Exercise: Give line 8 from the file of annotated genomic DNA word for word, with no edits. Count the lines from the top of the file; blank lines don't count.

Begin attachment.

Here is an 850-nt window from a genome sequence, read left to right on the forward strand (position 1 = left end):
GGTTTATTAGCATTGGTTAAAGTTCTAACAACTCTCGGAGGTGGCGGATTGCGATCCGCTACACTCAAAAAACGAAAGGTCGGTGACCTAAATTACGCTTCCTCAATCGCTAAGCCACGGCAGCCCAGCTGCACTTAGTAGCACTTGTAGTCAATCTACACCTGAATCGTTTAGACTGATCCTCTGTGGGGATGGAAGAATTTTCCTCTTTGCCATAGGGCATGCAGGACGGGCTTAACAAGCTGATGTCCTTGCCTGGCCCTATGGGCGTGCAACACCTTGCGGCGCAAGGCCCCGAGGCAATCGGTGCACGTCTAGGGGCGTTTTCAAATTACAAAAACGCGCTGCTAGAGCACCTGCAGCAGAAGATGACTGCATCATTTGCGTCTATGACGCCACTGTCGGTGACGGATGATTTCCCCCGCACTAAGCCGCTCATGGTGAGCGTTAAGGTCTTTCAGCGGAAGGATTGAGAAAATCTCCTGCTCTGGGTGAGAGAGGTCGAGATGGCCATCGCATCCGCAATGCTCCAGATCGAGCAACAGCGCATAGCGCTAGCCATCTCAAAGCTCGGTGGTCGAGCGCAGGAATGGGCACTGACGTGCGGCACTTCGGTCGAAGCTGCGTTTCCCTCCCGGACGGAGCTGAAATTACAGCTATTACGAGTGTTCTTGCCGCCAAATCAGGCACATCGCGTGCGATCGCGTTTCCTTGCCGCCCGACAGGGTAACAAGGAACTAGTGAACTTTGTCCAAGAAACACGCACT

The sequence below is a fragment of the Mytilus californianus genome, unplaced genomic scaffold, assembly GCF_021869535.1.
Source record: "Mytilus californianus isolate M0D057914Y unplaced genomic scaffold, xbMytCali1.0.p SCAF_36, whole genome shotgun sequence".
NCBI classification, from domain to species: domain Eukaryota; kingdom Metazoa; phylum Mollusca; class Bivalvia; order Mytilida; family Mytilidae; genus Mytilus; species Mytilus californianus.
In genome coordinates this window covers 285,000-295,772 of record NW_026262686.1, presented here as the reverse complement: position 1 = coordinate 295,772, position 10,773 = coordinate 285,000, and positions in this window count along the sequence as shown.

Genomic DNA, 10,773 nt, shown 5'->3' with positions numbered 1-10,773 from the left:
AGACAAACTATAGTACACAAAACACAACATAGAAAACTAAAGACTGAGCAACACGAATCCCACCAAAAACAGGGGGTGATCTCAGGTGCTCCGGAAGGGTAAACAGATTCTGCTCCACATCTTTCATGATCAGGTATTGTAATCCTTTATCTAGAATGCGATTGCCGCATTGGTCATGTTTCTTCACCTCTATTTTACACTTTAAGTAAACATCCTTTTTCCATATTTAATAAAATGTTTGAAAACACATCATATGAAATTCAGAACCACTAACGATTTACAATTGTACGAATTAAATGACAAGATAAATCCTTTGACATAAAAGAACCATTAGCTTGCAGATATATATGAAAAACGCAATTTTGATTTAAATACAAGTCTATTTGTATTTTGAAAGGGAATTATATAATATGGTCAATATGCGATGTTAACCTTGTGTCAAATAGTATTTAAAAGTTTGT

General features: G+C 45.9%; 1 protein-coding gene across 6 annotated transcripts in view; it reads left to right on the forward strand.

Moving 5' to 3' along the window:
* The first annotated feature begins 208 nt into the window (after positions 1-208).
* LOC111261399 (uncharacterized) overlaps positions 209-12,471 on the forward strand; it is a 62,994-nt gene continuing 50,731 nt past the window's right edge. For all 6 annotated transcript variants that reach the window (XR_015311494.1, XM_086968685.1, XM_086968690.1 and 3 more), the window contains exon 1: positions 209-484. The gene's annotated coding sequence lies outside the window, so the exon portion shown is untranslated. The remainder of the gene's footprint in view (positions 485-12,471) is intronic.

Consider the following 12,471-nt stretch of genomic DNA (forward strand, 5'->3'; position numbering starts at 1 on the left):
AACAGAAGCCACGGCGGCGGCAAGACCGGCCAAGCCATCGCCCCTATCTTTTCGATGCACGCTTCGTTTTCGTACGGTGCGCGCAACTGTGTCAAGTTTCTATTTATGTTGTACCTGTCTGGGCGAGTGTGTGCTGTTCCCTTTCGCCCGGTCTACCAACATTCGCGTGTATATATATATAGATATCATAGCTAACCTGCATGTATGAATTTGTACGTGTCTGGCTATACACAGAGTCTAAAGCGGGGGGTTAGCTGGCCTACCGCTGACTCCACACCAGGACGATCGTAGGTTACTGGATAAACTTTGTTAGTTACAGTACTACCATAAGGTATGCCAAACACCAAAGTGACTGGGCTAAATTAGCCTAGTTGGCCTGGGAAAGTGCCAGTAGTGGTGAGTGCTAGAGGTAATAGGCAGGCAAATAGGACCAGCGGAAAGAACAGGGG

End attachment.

AGACAAACTATAGTACACAAAACACAACATAGAAAACTAAAGACTGAGCAACACGAATCCCACCAAAAACAGGGGGTGATCTCAGGTGCTCCGGAAGGGTAAACAGATTCTGCTCCACATCTTTCATGATCAGGTATTGTAATCCTTTATCTAGAATGCGATTGCCGCATTGGTCATGTTTCTTCACCTCTATTTTACACTTTAAGTAAACATCCTTTTTCCATATTTAATAAAATGTTTGAAAACACATCATATGAAATTCAGAACCACTAACGATTTACAATTGTACGAATTAAATGACAAGATAAATCCTTTGACATAAAAGAACCATTAGCTTGCAGATATATATGAAAAACGCAATTTTGATTTAAATACAAGTCTATTTGTATTTTGAAAGGGAATTATATAATATGGTCAATATGCGATGTTAACCTTGTGTCAAATAGTATTTAAAAGTTTGT